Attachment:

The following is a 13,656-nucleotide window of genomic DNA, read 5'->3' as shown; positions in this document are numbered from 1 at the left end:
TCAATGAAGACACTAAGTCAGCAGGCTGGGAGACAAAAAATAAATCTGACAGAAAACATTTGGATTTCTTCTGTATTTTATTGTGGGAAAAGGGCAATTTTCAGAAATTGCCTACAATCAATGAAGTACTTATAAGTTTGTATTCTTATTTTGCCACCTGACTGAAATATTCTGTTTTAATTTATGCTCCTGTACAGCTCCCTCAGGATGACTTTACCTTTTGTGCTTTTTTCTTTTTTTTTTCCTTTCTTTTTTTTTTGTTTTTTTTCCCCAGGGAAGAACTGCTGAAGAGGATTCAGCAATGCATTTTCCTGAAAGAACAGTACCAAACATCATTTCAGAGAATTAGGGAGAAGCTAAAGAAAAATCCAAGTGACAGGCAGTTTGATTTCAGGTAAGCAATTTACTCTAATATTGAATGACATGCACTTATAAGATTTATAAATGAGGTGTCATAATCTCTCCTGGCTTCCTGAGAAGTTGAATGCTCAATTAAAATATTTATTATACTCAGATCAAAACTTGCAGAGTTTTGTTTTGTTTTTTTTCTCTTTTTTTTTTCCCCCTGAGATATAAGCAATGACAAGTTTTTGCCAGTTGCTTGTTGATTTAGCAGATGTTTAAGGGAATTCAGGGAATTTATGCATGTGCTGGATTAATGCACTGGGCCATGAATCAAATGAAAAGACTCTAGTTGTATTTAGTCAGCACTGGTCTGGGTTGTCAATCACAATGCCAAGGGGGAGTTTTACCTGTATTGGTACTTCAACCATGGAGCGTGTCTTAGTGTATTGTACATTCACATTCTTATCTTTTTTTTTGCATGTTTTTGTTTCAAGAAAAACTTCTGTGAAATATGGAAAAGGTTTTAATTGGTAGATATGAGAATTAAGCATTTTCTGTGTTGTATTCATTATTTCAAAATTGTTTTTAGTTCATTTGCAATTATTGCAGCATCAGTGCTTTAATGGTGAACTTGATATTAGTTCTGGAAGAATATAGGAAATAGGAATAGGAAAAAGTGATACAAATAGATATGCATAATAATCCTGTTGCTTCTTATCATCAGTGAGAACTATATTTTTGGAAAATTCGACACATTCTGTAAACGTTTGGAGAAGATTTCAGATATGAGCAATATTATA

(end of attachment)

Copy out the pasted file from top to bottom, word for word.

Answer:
The following is a 13,656-nucleotide window of genomic DNA, read 5'->3' as shown; positions in this document are numbered from 1 at the left end:
TCAATGAAGACACTAAGTCAGCAGGCTGGGAGACAAAAAATAAATCTGACAGAAAACATTTGGATTTCTTCTGTATTTTATTGTGGGAAAAGGGCAATTTTCAGAAATTGCCTACAATCAATGAAGTACTTATAAGTTTGTATTCTTATTTTGCCACCTGACTGAAATATTCTGTTTTAATTTATGCTCCTGTACAGCTCCCTCAGGATGACTTTACCTTTTGTGCTTTTTTCTTTTTTTTTTCCTTTCTTTTTTTTTTGTTTTTTTTCCCCAGGGAAGAACTGCTGAAGAGGATTCAGCAATGCATTTTCCTGAAAGAACAGTACCAAACATCATTTCAGAGAATTAGGGAGAAGCTAAAGAAAAATCCAAGTGACAGGCAGTTTGATTTCAGGTAAGCAATTTACTCTAATATTGAATGACATGCACTTATAAGATTTATAAATGAGGTGTCATAATCTCTCCTGGCTTCCTGAGAAGTTGAATGCTCAATTAAAATATTTATTATACTCAGATCAAAACTTGCAGAGTTTTGTTTTGTTTTTTTTCTCTTTTTTTTTTCCCCCTGAGATATAAGCAATGACAAGTTTTTGCCAGTTGCTTGTTGATTTAGCAGATGTTTAAGGGAATTCAGGGAATTTATGCATGTGCTGGATTAATGCACTGGGCCATGAATCAAATGAAAAGACTCTAGTTGTATTTAGTCAGCACTGGTCTGGGTTGTCAATCACAATGCCAAGGGGGAGTTTTACCTGTATTGGTACTTCAACCATGGAGCGTGTCTTAGTGTATTGTACATTCACATTCTTATCTTTTTTTTTGCATGTTTTTGTTTCAAGAAAAACTTCTGTGAAATATGGAAAAGGTTTTAATTGGTAGATATGAGAATTAAGCATTTTCTGTGTTGTATTCATTATTTCAAAATTGTTTTTAGTTCATTTGCAATTATTGCAGCATCAGTGCTTTAATGGTGAACTTGATATTAGTTCTGGAAGAATATAGGAAATAGGAATAGGAAAAAGTGATACAAATAGATATGCATAATAATCCTGTTGCTTCTTATCATCAGTGAGAACTATATTTTTGGAAAATTCGACACATTCTGTAAACGTTTGGAGAAGATTTCAGATATGAGCAATATTATA